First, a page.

So, why am I telling you this? Well, I searched far and wide for a framework on policymaking during a crisis. I drew a naught. Then, in a moment of divine inspiration, I realised my fire dousing heuristic from Hindi films is as good as any framework. So, I applied it quickly to the twin problem challenge that we had discussed here. Voila! It works like a charm.
Briefly, if you are a rational Hindi film hero you should follow these steps in any crisis – ether tackling a fire or the twin problem Covid-19 pandemic challenge.
- Save human lives: Get Satyen Kappu (and other vulnerable people) out alive as quickly as possible
- Contain the fire: Make sure the whole basti isn’t burned down
- Call the fire station: Pump liquidity (of the water kind) to douse the fire and save whatever you can
- Ask for fiscal support: You will need shelter and food for the next few weeks before you can get back to your home or rent a new home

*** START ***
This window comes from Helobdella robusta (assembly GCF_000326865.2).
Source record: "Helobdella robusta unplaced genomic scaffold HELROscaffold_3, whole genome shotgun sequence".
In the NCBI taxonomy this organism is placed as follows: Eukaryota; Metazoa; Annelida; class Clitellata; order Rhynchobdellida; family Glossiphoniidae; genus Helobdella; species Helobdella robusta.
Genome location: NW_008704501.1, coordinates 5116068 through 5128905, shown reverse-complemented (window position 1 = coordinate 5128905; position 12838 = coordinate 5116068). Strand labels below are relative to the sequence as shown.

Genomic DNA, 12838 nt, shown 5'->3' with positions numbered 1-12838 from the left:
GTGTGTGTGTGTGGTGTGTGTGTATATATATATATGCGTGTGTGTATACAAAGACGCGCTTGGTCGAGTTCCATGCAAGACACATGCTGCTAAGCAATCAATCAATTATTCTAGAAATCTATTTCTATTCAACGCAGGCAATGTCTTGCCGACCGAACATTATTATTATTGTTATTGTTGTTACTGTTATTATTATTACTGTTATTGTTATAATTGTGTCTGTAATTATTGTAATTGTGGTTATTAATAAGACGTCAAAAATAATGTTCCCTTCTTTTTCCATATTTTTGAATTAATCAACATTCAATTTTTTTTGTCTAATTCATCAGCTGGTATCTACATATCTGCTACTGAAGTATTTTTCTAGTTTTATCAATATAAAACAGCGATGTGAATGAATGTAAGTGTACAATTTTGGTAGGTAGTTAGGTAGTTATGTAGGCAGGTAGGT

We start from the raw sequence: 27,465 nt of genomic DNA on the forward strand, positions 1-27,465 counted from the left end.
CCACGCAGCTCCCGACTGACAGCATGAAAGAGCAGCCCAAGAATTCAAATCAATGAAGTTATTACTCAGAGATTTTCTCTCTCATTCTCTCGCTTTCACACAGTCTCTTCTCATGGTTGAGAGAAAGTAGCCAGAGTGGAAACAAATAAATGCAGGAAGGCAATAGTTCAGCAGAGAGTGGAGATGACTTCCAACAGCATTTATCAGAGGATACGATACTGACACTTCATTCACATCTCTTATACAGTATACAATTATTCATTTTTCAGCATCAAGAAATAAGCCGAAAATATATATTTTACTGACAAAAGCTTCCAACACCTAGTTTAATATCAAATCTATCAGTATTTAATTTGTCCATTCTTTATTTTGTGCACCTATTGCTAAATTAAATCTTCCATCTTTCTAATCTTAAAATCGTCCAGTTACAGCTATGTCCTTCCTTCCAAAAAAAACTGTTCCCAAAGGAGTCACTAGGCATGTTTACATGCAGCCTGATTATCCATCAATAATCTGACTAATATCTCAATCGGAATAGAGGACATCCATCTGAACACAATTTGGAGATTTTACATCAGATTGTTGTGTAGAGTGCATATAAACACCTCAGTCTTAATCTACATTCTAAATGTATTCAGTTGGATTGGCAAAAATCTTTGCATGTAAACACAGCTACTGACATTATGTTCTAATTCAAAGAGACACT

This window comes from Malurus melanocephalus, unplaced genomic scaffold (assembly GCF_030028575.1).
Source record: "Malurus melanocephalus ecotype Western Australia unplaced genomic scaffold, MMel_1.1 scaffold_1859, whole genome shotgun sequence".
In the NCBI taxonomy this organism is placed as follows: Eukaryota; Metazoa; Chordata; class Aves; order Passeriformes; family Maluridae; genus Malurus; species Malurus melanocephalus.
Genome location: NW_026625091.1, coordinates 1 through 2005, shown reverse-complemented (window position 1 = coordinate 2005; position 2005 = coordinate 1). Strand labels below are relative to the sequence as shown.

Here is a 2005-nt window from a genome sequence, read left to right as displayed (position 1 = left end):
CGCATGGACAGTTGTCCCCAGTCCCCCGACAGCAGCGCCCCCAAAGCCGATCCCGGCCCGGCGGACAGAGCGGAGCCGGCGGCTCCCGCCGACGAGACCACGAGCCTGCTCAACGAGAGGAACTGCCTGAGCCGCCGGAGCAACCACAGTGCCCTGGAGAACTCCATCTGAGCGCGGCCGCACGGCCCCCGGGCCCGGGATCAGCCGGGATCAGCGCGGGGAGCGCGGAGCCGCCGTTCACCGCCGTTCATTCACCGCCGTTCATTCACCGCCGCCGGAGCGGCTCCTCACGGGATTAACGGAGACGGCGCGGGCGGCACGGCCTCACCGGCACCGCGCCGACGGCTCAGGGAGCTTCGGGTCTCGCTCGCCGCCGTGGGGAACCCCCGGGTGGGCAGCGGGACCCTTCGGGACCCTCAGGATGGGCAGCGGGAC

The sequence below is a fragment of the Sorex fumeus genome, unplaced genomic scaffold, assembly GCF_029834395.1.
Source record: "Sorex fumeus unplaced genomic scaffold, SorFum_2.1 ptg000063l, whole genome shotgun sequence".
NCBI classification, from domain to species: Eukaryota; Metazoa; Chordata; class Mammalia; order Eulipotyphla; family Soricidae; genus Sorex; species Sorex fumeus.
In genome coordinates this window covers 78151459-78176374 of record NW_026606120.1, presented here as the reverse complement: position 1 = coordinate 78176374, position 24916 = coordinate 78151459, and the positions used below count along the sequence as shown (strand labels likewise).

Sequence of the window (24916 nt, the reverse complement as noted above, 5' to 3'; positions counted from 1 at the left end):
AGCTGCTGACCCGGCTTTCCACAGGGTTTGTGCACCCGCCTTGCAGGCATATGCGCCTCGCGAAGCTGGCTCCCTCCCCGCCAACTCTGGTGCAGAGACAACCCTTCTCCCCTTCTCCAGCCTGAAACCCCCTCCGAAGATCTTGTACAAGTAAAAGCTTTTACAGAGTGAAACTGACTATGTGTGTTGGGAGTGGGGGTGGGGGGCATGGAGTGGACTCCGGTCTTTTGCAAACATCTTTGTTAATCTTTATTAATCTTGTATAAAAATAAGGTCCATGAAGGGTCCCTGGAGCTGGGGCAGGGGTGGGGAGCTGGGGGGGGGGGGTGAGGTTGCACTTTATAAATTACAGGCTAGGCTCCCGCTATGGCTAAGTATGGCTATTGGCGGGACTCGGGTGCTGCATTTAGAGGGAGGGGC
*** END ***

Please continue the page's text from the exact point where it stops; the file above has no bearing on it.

- Find out the source of the spark and develop a long-term cure: Beat Ranjeet and Kader Khan to pulp. Make sure they remember the lesson
- Buy a fire insurance policy and follow fire safety norms at home: Learn from the past and make sure you have a comprehensive emergency response for next time
As you will notice, so far in India we have struggled to get a good response going on #3 and #4. Today’s RBI monetary intervention was a good first step on #3. The government has to act decisively on #4 without repackaging things like it did earlier this week. #5 and #6 aren’t on horizon yet.
I was reading through a Nielsen report today on how India consumed media in Week 1 of lockdown. The future isn’t looking promising.
Time spent on smartphone in Week 1 has increased by 1.5 hours from the pre-Covid days. The maximum increase is from the 35-44 age group and the most used medium is Whatsapp. I was always deeply aware of how my generation is solely responsible for the state of media and everything else in this country. I now have proof.
And this is Week 1. A Conradian heart of darkness awaits.